Offering on site services could be a big benefit to people needing temporary housing.
Questions and Concerns
There is no firm agreement or finalized text. That means there is need to clarify and evaluate details.
We need to make sure the reality of this project lives up to its promise. Is the Galvan Foundation able to run a hotel and are they able to provide effective wraparound services for homeless people? We need clear language that guarantees that elements are implemented as expected and remain effective. Contractual language should be specific, include contingencies, and have termination clauses. Consider details around site conditions, insurance and liability, cleaning services and maintenance, and square footage.
Clarify Benefits of Onsite Services
I’d like to have more specific details on how the 30 percent allocation will be implemented. What scope of services can we expect? What impact will it have?
No cost has been set yet. Not only do we need to finalize a room rate, I’d also like to see a break-even cost projection. For example, if we prioritize placements at the Sunset at $85 per night, would County costs go up or down? I’d like to see a few different projections based on different scenarios of need.
Predicting Hotel Costs
The contract is a five year commitment and locks in the cost and facility. During this period, do we anticipate that our other options will improve?
Due to a new law in Castleton, we are likely to lose one of the hotels we currently use. That brings our options down to nine. In addition, the housing market is going up. Is it possible that some of the remaining nine hotels could be remodeled and shift to serve tourists? If we lose hotels, will the other ones raise their prices?
Alternatively, are there scenarios where the market prices go down and then we are stuck with a higher price? Is there a way for us to create better and/or cheaper options than the Sunset Hotel option? In order to understand the benefits of this proposal, we should consider how the market will change over the next five years.
Does the Plan Cause Harm?
Neighbors to the Sunset Hotel have expressed concerns about the location. We should work with the neighbors to identify solutions to key concerns, including safety concerns.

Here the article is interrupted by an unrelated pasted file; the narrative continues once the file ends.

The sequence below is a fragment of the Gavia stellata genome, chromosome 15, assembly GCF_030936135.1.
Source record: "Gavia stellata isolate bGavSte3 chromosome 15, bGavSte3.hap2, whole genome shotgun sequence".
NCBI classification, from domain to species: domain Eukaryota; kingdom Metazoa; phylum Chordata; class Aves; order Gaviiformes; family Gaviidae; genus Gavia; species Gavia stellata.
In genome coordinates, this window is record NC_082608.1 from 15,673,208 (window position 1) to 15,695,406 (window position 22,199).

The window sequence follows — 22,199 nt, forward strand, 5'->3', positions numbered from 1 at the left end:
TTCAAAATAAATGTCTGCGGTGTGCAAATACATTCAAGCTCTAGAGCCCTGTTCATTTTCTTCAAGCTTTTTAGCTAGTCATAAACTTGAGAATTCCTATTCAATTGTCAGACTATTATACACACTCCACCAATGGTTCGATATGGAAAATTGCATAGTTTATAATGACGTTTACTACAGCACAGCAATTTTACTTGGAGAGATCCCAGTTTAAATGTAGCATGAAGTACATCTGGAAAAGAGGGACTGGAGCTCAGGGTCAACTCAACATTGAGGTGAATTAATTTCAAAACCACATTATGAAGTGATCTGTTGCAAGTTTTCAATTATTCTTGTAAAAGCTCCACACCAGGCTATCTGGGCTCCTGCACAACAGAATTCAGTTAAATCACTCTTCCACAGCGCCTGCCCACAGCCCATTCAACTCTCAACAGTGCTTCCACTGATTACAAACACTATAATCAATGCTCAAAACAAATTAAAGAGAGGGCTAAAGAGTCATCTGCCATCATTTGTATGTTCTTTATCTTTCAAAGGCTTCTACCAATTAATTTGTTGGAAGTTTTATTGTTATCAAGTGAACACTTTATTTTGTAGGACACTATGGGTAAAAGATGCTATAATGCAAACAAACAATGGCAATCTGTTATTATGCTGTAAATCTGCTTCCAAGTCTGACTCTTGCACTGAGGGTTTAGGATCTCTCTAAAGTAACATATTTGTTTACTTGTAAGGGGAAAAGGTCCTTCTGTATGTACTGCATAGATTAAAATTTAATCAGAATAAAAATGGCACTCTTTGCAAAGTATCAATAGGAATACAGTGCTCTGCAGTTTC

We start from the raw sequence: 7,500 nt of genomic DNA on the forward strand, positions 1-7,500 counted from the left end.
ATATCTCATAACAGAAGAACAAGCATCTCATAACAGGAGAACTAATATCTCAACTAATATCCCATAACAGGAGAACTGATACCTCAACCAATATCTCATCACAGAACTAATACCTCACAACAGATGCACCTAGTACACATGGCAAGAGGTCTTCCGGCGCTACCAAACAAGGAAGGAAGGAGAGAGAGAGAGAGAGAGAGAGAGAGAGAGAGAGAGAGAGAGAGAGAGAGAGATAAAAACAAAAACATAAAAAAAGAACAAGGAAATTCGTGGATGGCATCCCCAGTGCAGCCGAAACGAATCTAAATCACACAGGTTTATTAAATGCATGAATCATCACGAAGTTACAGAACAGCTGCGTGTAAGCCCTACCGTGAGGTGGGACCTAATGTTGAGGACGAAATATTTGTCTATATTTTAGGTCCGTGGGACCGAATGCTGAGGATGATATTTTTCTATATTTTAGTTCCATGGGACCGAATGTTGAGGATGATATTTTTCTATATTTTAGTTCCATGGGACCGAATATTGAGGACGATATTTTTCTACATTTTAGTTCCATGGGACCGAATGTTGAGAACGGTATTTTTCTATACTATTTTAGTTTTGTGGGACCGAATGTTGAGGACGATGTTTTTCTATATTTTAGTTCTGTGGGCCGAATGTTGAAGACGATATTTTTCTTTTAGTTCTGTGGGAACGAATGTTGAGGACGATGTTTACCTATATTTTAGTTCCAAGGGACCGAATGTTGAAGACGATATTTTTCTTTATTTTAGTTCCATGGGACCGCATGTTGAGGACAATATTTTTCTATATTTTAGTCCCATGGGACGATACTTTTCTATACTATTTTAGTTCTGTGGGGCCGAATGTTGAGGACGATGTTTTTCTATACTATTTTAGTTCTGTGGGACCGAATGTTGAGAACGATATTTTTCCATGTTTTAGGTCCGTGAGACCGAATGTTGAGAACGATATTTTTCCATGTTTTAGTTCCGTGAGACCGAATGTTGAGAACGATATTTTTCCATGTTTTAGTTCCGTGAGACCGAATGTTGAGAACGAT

At the same time, we must consider that we have a legal and moral obligation to provide temporary housing to homeless people. It is extremely difficult to find a location that is near DSS and grocery stores and at the same time a location that is not near other people.
Does the Plan Allow for a Better Option?
Even if the plan’s benefits outweigh the disadvantages, we should keep the door open for a still better option. For example, the contract should allow for a future shelter in Hudson or the surrounding area.
Over the years, there have been efforts to provide Hudson-based solutions. A 2012 proposal to place a homeless shelter at State and Seventh met opposition. So did a 2010 proposal to locate a somewhat similar facility at Warren and Fifth. Similarly in 2009, Gossips of Rivertown reports “when the county advanced the idea of using the St. Charles Hotel for transitional housing, the Common Council passed a moratorium on the creation of new transitional housing and homeless shelters in Hudson.”
Seek Better Options
We should seek other offers and see if there are any better options. The County should issue a request for proposals (RFP). We could complete the process in about four months and then make side by side evaluations. This process would help ensure that we are committing to the best option available. Alternatively, the County can skip the request for proposal if Galvan is determined to be a sole provider. At this point, I think it’s worth to take the extra time to do an RFP. It will have the added benefit of establishing financial transparency.
Contract or Not?
We should realize that some parts of the proposal could move forward without a contract. DSS does not have contracts with the other hotel providers and doesn’t need a contract to refer homeless people to the Sunset. The contract would establish fixed rates, consistent amenities, the 30 percent for onsite services, and a reciprocal right of first refusal.
Evaluating the Project
If the project’s benefits outweigh the harms and it does not hinder better options, than we should move forward on the project. We can’t make this evaluation until we have taken steps and answered questions described above.
The Sunset Hotel is only 25 rooms and will serve 25 to 30 people at a time. Unless the need is drastically reduced, we will continue to use other hotels as transitional housing. Whether or not we move forward with the Sunset Hotel proposal, we still need to address bigger problems. We need to address the causes of homelessness as well as better serve people while they are homeless. Nonetheless, with this proposal we may have an opportunity to provide better services to some homeless people at a similar cost to our current spending.
Get in touch and tell me what you think of the proposal.